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Canada (162,366)
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SOC 1500 (173)
Chapter 2

Sociology 1500-Chapter 2.docx

8 Pages

Course Code
SOC 1500
Andrew Hathaway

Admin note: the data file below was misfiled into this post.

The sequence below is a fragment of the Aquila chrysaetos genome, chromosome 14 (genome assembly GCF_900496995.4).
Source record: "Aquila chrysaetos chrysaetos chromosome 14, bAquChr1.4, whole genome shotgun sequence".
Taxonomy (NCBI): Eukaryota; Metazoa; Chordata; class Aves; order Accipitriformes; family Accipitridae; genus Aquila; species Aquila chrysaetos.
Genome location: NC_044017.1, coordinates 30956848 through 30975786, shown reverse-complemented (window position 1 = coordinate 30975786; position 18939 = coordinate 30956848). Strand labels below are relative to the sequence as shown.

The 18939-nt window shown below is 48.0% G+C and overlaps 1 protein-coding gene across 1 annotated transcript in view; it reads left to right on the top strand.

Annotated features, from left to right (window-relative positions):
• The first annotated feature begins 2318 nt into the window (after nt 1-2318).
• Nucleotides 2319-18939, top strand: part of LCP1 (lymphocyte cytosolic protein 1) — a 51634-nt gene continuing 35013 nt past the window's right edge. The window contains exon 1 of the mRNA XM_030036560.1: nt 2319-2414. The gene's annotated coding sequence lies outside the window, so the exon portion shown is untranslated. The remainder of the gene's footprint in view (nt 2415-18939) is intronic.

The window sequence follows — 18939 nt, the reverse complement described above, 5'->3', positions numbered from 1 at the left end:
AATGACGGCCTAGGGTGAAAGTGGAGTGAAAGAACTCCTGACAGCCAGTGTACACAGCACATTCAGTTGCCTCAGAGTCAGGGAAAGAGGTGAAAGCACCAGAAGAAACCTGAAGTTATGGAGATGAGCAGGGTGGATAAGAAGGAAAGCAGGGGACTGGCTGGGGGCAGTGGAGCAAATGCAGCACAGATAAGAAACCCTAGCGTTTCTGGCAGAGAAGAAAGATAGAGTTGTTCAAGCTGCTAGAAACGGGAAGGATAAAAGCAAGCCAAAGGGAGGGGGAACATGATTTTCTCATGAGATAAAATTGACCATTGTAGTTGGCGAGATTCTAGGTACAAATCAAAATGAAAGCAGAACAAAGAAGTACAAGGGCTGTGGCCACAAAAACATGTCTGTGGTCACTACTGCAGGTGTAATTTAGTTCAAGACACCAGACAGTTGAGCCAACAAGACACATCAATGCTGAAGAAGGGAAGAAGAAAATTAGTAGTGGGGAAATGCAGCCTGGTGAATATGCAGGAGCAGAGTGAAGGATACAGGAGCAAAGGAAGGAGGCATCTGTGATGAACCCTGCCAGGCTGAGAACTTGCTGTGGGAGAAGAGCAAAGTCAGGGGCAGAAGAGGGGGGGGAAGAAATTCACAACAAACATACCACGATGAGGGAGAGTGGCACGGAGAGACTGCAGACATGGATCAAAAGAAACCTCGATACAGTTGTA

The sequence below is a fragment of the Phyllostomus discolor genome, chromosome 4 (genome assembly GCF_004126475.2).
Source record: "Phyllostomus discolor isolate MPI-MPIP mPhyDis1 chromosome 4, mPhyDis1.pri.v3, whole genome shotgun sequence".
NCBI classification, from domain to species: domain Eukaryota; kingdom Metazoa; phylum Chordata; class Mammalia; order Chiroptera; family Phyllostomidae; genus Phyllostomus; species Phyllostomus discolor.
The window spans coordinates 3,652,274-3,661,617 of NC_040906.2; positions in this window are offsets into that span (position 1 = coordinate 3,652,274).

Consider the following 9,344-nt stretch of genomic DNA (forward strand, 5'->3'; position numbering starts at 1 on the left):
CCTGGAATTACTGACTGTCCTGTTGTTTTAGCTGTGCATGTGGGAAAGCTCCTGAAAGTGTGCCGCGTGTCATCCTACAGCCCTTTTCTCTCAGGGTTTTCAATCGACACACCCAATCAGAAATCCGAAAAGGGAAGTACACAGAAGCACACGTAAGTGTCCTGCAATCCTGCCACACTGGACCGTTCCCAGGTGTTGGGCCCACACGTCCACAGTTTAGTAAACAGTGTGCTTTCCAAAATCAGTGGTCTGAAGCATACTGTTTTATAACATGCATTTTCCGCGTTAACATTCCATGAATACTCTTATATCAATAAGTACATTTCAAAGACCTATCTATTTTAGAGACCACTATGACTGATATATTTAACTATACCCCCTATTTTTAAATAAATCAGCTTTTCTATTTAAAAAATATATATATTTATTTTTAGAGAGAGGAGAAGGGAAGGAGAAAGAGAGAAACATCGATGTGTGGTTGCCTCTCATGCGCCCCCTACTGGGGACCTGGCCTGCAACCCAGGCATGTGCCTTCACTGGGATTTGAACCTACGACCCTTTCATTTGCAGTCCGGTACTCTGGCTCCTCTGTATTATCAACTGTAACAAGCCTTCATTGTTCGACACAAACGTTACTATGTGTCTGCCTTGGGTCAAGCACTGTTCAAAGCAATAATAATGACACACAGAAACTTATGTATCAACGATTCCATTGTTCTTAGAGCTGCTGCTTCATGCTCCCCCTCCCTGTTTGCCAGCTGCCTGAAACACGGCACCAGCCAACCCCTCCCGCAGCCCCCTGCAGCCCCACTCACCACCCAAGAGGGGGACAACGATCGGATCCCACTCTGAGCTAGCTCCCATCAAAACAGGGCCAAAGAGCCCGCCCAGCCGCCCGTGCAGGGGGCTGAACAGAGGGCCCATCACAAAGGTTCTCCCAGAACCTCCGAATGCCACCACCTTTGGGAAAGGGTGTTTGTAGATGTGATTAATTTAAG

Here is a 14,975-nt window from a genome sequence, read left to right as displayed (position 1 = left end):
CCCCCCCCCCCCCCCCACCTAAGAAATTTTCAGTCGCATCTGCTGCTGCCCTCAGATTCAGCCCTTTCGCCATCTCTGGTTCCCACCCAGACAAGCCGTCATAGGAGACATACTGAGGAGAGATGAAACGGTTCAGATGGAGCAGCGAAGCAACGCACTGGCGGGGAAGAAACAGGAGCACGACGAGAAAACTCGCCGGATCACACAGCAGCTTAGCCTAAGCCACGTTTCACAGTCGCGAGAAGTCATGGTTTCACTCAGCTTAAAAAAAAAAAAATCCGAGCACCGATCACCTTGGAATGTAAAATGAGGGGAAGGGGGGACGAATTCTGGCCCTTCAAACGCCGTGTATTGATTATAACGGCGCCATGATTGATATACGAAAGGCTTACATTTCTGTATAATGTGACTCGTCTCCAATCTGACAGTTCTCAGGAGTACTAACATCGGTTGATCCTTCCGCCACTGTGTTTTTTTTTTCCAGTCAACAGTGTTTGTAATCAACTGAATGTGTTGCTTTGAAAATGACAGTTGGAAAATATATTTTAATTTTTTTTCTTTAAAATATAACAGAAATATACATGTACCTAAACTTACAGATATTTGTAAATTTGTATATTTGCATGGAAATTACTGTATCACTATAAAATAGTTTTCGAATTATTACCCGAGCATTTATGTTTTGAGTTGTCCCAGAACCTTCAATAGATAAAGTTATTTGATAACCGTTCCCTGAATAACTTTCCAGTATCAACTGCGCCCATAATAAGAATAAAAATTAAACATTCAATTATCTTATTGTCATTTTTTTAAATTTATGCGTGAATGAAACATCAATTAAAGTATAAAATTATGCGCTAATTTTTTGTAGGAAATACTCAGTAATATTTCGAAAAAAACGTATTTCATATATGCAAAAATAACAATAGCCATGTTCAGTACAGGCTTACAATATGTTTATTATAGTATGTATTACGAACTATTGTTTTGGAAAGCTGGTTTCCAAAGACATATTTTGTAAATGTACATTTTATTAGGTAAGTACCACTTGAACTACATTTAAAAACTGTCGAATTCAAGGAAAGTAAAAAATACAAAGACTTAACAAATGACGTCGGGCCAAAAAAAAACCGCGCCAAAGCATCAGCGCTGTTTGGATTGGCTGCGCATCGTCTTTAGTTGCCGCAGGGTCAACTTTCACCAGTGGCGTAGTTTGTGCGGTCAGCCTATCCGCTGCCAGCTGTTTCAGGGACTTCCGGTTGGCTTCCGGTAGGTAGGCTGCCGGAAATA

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Chapter 2: Reading The Criminal law and its process: - Criminal law controls the formal definition and content of crime - It incorporates historical traditions, moral beliefs, and social values, and is influenced by political and economic developments and conditions - Criminal law is a living concept, constantly evolving - Governs the form and direction of almost all human interaction - The law defines the behaviours of society labels as criminals Origins of law: - Early legal Codes: o Code of Hammurabi on basalt rock columns  First written criminal code developed in Babylonia about 2000 b.c o “an eye for an eye” – lex talionis  Punishment based on physical retaliation o Severity of punishment depended on classe standing  Ex. Assault, slaves would be put to death or freemen might lose a limb o Babylonian laws were strictly enforced by judges o Officials were to apprehend criminals; if they failed they had to personally replace the lost property or if they failed to capture a murderer the officials had to pay a fine to the deceased relative o Mosaic Code of the israelites  Foundation of Judeo-Christian Moral teachings and also a basis for our present day legal system o Roman law contained in the twelve tables  Believed that an unwritten code gave arbitrary and unlimited power to the wealthy who served as magistrates - Early Crime, Punishment , and law: o Dark ages  Superstition and fear of magic and satanic black arts dominated thinking o Crime during the early feudal period involved monetary payments as the main punishments for crimes o Wergild:  Under medieval law, the money paid by the offender to compensate the victim and the state for criminal offence o Guilt was determined by ordeals  Ex: burning hands in boiling water to see whether god will heal the wounds  In some cases guilt could be disputed with the aid of Oath-helpers, who would support the accused’d innocence o Until the 18 century the law was controlled by the lords of the great manors, who tried cases according to local custom and rule - Origins of common law o In england, a common law developed that helped standardize law and justice  Became the foundation for Canada’s legal system o Crime and custom:  Crimes were viewed as personal wrongs, and compensation was paid to the victims  Even Homicide could be settled by payment (wergild) o A scale of compensation existed for lesser injuries such as loss of an arm or an eye o This scale became the precursor of the modern-day criminal fine - The Norman Conquest: o Church court handled acts that might be considered sin o William the conqueror replaced the local tribunals with royal administrators, who dealt with the most serious breaches of peace o Stare Decisis (to stand by decided cases):  Meant courts were bound to follow the law established in previously decided cases (precendent) unless the law was overruled by a higher authority (king or pope) o Current English system of law came into existence during the reign of henry II o At first, Jurors were like witnesses; telling the judge what they knew about the case  By 14 century, jurors became the deciders of fact - Common Law: o Meant to apply to people without regard to social differences o Standardized law of the land o Common law is judge-made law, case law derived from previously decided cases - Common Law and Statutory Law: o Common laws Crimes:  Crimes against the person:  First-degree murder: o Unlawful killing of another human  Voluntary manslaughter: o Intentional killing committed under extenuating circumstances  Assault: o Unlawful touching  Rape  Robbery: o Wrongful taking or carrying away of a personal property  Incomplete offences: (inchoate crimes – incomplete crimes)  Attempt: o Intentional act for the purpose of committing a crime  Conspiracy: o Voluntary agreement to commit an act using means forbidden by law  Crimes against property:  Burglary: o Breaking and entering a dwelling house with an intent to commit crime  Arson: o Intentional burning of a dwelling house  Theft: o Taking and carrying away the personal property with an intent to keep it o Statutory law:  Reflect existing social conditions, dealing with issues of morality, such as gambling, sexual activity, and drug-related offences - The development of Law in Canada: o Justice system was strongly influenced by the common law of England o Military was first to maintain law and order Classification of Law: - Three important classifications: o Crimes and torts o Indictable and summary offences o Mala in se and mala prohibitum - Criminal and Civil Law: o Civil law includes such areas as property law (Law governing transfer and ownership of property) and contract law (law of personal agreements) o Tort law:  Law of personal wrongs and damage  Includes negligence, libel, slander, assault and trespass  Ex. Sueing someone for wrongful damage o A person can be held both criminally and civilly liable for one action o Civil law the harm is considered private, and individuals are compensated for harm done to them by others o Criminal defendant’s guilt must be proved beyond a reasonable doubt. - Indictable and Summary offences: o Indictable offence:  Serious offence, such as murder  Have no limitation period on prosecution  Can result in serious penalties if found guilty o Summary offence  Minor, petty crime  Loitering - Mala in Se and Mala prohibitum: o Mala in se crimes are rooted in the core values inherent in our culture and are designed to control such behaviours as inflicting physical harm on others o Mala prohibitum crime that involves violations of laws that relfect current public opinion and social values that are more relative in nature Functions of the Criminal Law: - Substantive Criminal law is a written code defining crimes and their punishments - Canada is centralized under jurisdiction of the federal government - Criminal codes have several distinct functions: o Providing social control o Discouraging revenge o Expressing public opinion and morality o Deterring criminal behaviour o Maintaining social order Providing Social control: - Primary purpose of the criminal law is to control peoples behaviour - Criminal law prohibits behaviour believed to threaten societal well-being and that challenges the political authority o Ex: taking anothers possession o Physically harming another person o Damaging property - Folkways: o Customs tha